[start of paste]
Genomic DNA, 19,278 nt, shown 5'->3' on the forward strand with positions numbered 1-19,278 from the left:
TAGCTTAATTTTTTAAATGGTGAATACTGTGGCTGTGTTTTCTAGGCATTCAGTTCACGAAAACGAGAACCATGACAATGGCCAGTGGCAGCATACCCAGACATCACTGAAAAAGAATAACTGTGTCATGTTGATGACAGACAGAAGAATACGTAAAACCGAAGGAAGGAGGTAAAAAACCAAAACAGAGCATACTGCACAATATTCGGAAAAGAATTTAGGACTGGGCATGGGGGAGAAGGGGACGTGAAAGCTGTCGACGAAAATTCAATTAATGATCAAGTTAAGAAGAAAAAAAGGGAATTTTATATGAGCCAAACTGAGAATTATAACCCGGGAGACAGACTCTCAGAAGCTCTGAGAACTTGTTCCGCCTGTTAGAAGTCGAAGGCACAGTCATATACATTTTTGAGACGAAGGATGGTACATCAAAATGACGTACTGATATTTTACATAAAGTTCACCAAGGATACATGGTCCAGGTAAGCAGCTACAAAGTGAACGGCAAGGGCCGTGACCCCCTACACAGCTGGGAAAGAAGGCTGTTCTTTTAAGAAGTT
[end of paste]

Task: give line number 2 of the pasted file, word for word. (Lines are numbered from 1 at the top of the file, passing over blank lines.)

TAGCTTAATTTTTTAAATGGTGAATACTGTGGCTGTGTTTTCTAGGCATTCAGTTCACGAAAACGAGAACCATGACAATGGCCAGTGGCAGCATACCCAGACATCACTGAAAAAGAATAACTGTGTCATGTTGATGACAGACAGAAGAATACGTAAAACCGAAGGAAGGAGGTAAAAAACCAAAACAGAGCATACTGCACAATATTCGGAAAAGAATTTAGGACTGGGCATGGGGGAGAAGGGGACGTGAAAGCTGTCGACGAAAATTCAATTAATGATCAAGTTAAGAAGAAAAAAAGGGAATTTTATATGAGCCAAACTGAGAATTATAACCCGGGAGACAGACTCTCAGAAGCTCTGAGAACTTGTTCCGCCTGTTAGAAGTCGAAGGCACAGTCATATACATTTTTGAGACGAAGGATGGTACATCAAAATGACGTACTGATATTTTACATAAAGTTCACCAAGGATACATGGTCCAGGTAAGCAGCTACAAAGTGAACGGCAAGGGCCGTGACCCCCTACACAGCTGGGAAAGAAGGCTGTTCTTTTAAGAAGTT